I Was Jack Mortimer works reasonably well as a thriller, but like a lot of crime fiction the murder and its consequences are just means to an end. Here that’s the exploration of issues of wealth, class and identity. Sponer’s journey through the Vienna night takes him from cheap late-night bars back to Marisabelle von Raschitz’ apartment and much in between and the book is at its best when conjuring up this now vanished Vienna.
Right there on the left was a slot-machine bar. He went in. It was a large, circular, dome-shaped room with slot machines around the perimeter and tables in the middle at which people were eating and drinking. A radio was blaring. He walked past the machines and studied the labels. Over one of the taps was the inscription “Sherry”. He picked up a glass, held it under the tap, and inserted a coin in the slot. The interior emitted a hollow gurgling and spluttering sound, and sherry—somewhat unappetisingly, he thought—gushed from the metal tap into the glass. There are many people who don’t enjoy the luxury of having desert wines served up elegantly. Slot-machine bars are meant for the likes of them.
One of the most interesting parts of the book is that Lernet-Holenia describes every street Sponer drives down and every location he goes into, so that my distinct impression was that if you wished you could walk around Vienna holding a copy of the book and following Sponer’s trail. It’s a classic example of a novel where the city is just as much a character as any of the people.
Where the book works less well is pacing. After that slow start I mentioned the book picks up and becomes a lot more fun, but then at around the half-way mark switches continent and characters so as to explore the background to Mortimer’s killing. Conan Doyle does something similar in A Study in Scarlet where early on the focus moves to Mormon Utah and for a large chunk of the book Holmes and Watson are accordingly nowhere to be seen, with the story returning to them only after it’s fully explored the American backstory to the London crime.
Here Lernet-Holenia does something similar, but it doesn’t work nearly as well as it did for Conan Doyle. Just as I’d really bought in to Sponer and his situation I found myself following a bunch of new characters I didn’t really care about in a setting much less interesting than 1930s Vienna. Fortunately we return to Sponer reasonably quickly and from there the book gets its momentum back, but it’s a distracting midpoint wobble.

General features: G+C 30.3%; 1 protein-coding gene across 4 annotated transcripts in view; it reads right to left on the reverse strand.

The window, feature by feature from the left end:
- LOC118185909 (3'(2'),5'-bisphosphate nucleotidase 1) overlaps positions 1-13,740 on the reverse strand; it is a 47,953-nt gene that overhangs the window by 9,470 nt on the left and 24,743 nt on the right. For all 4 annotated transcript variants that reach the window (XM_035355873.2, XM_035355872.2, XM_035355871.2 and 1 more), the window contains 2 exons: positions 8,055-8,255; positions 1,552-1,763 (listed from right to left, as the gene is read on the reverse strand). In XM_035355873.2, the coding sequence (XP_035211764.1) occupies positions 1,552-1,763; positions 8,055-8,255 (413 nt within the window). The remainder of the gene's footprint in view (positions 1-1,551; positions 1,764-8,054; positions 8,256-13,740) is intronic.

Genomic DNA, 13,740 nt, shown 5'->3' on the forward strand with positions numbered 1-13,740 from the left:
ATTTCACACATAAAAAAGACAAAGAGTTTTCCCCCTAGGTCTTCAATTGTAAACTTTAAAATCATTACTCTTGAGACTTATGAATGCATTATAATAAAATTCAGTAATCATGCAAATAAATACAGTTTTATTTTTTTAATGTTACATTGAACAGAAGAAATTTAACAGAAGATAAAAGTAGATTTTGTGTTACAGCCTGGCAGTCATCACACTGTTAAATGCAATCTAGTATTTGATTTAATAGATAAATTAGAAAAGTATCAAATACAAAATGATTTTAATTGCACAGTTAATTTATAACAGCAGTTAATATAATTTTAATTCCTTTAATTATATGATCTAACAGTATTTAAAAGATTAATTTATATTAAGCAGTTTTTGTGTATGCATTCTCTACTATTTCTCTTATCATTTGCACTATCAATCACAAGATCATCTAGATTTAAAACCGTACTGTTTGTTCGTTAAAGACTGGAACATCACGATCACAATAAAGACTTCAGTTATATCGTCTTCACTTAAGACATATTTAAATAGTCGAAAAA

I’m at risk by now of making it sound like this isn’t a good book, which would be unfair. It’s not a great book and it has some definite structural issues, but it’s short enough that the digressions never take too long and overall it’s a light and fun read. Sponer’s girlfriend gets involved and helpfully is both more interesting and more sympathetic than Sponer himself, and there’s genuine interest in Sponer’s transformation in the eyes of Marisabelle von Raschitz as his identities ebb and flow.
I’ll end with a final quote. Sponer is attracted to Marisabelle von Raschitz as much for what she represents as what she is. Sponer’s father was an infantry officer but died when Sponer was young, leaving his family to slide into poverty. Marisabelle is part of the world he could have had. Here he visit’s his girlfriend’s family, who live in the world he got instead:
The air in the room was stuffy and it smelt of food. On the stairs it had smelt the same, just as in the flat he rented from the Oxenbauers, and in the flats and on the stairs of the friends he had, and the acquaintances he sometimes visited. The air was stuffy and it smelt of food. Here people lived and then married, and their children in turn were brought up in flats where the air was stuffy and it smelt of food and a few other indefinable substances. Such was their life.
Faced with that, who wouldn’t be tempted to put on a dead man’s clothes?
I Was Jack Mortimer has been widely and well reviewed. Kaggsy of Kaggsy’s Bookish Ramblings reviewed it here, Guy of His Futile Preoccupations here, Tom Cunliffe of A Common Reader’s here and Stu of Winston’sDad’sblog here. I’m sure there are others I’ve missed, and if anyone reading this has also reviewed it please feel free to include a link in the comments.